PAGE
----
Women are still minority in engineering, although the percentage of women in engineering has been increasing in the past a few years. Many of our female faculty members were the first female in their departments. Traditionally, it is believed that engineering is a men-only field. However, more and more women have proved to the society that women can be successful in engineering. This is an important message to be sent to the community and to the young female students to encourage the young talented minds to pursue STEM studies.

Why did you decide to take on the demanding role of Associate Dean for Research and Graduate Education?
As a senior female faculty in engineering, I feel the responsibility to help the junior faculty and graduate students, especially the female faculty and students. A large proportion of my duty as the Associate Dean for Research and Graduate Education is devoted to junior faculty and graduate students mentoring. We would like to create a nurturing and friendly environment for faculty and students to conduct research and study.

What advice can you offer to students who are pursuing a career in materials science and engineering?
Materials science and engineering is an area full of potential and promises. The study and research may not always go smoothly. Be persistent and you will see the bright future.

For more information on Professor Wei’s research please visit her research lab website.

Professor Steven Suib Delivers Plenary Lecture at the University of Illinois

By Giorgina Paiella

SuibSteven_gems_wBoard of Trustees Distinguished Professor and IMS Director Dr. Steven Suib delivered an invited lecture at the University of Illinois Urbana-Champaign on April 9th. The talk, titled, “Novel Porous Metal Oxides and Sulfides and Their Applications in Adsorption, Batteries, and Catalysis” was presented as part of the inaugural Sheldon Shore Chemistry Colloquium.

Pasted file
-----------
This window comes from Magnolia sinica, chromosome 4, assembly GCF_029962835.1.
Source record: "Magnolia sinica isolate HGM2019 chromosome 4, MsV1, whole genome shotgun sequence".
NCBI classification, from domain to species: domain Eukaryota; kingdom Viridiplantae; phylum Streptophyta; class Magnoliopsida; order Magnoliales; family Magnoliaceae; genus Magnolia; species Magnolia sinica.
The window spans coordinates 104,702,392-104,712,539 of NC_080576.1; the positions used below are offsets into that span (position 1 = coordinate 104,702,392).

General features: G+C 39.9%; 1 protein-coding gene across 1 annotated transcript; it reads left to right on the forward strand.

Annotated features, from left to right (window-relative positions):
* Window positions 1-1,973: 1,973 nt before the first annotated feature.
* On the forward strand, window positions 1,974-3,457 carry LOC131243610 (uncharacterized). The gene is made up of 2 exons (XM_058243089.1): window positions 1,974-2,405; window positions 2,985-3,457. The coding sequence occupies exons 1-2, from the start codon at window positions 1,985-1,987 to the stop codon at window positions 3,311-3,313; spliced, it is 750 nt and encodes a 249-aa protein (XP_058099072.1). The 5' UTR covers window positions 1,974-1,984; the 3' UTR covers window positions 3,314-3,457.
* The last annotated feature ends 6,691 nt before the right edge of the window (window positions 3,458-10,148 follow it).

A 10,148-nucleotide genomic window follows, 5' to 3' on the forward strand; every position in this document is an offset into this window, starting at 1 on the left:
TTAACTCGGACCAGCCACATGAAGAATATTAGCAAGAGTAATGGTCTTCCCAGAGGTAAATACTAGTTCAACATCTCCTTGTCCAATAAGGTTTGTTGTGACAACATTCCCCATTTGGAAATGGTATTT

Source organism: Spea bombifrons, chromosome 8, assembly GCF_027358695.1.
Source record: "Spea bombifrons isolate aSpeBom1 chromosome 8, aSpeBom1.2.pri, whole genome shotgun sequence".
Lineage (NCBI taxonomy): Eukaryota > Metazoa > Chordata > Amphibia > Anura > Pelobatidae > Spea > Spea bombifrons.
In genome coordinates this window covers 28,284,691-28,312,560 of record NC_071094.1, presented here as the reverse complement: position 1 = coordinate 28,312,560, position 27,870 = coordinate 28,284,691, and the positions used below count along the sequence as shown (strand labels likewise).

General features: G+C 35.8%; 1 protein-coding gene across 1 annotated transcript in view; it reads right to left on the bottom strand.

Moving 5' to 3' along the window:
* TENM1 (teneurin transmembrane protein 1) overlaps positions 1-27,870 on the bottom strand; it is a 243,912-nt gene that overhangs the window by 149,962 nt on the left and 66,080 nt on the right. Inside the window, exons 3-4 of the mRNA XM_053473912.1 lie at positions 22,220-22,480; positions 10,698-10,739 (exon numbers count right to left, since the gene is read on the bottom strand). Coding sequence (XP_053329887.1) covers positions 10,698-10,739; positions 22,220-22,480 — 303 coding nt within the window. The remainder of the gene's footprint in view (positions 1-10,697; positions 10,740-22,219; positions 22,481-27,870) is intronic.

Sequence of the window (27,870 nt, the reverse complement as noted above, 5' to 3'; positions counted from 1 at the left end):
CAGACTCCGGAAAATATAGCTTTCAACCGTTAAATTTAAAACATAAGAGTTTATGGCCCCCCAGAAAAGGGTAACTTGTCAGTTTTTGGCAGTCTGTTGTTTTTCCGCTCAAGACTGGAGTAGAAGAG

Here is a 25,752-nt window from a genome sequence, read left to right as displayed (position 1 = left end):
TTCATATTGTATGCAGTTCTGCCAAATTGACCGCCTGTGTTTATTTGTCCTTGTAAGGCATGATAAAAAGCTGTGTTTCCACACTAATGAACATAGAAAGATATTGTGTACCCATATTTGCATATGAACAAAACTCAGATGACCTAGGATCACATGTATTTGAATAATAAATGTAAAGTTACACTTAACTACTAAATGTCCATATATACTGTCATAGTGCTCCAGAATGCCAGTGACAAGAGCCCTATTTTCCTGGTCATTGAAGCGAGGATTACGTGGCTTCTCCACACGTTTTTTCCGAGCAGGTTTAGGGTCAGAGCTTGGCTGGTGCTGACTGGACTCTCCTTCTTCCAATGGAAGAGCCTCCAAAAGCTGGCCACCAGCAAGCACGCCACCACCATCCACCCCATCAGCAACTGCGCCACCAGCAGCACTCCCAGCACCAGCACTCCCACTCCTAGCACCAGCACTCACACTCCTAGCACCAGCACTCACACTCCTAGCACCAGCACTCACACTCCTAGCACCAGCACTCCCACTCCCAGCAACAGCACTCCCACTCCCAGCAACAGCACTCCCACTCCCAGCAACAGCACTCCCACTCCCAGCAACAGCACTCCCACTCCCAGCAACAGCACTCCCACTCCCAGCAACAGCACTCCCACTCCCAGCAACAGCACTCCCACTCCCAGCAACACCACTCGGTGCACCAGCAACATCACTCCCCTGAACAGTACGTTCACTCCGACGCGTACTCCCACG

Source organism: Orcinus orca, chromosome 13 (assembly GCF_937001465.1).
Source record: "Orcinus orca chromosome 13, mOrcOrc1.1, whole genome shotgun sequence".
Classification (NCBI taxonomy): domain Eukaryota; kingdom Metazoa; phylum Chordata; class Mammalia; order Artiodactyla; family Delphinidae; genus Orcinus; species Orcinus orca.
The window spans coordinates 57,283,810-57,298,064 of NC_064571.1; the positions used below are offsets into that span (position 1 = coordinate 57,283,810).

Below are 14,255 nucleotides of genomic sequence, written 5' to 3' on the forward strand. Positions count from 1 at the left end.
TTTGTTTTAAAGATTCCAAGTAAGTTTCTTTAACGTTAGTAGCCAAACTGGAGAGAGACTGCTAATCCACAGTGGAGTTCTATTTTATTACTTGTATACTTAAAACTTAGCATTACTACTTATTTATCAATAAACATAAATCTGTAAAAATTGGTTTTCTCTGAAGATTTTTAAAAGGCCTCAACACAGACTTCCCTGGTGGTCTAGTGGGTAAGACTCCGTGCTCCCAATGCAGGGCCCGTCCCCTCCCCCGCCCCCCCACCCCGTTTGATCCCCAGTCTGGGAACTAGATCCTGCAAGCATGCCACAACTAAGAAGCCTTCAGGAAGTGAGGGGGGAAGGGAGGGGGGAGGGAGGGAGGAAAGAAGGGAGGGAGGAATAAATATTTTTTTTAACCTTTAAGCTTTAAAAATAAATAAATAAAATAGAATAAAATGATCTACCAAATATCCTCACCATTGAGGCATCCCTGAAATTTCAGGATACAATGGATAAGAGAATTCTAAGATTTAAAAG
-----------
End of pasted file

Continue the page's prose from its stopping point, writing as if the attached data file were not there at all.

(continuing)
Professor Suib earned a B.S. degree in chemistry and geology at the State University College of New York at Fredonia. He then went on to complete his graduate work at the University of Illinois at Urbana-Champaign under Galen D. Stucky and postdoctoral work at Illinois with Larry R. Faulkner before joining the University of Connecticut Department of Chemistry in 1980.

Professor Eugene Pinkhassik’s Article Most Read Article in Langmuir

By: Kelly A. Salzo

Dr. Eugene PinkhassikThe American Chemical Society (ACS) Editors’ Choice featured UConn Associate Professor Dr. Eugene Pinkhassik’s article, “Directed Assembly of Vesicle-Templated Polymer Nanocapsules under near-Physiological Conditions” published in Langmuir, the ACS Journal of Surfaces and Colloids. Since then, Dr. Pinkhassik’s paper became the most downloaded article for the previous month and is featured on the cover of the March 2015 issue of Langmuir.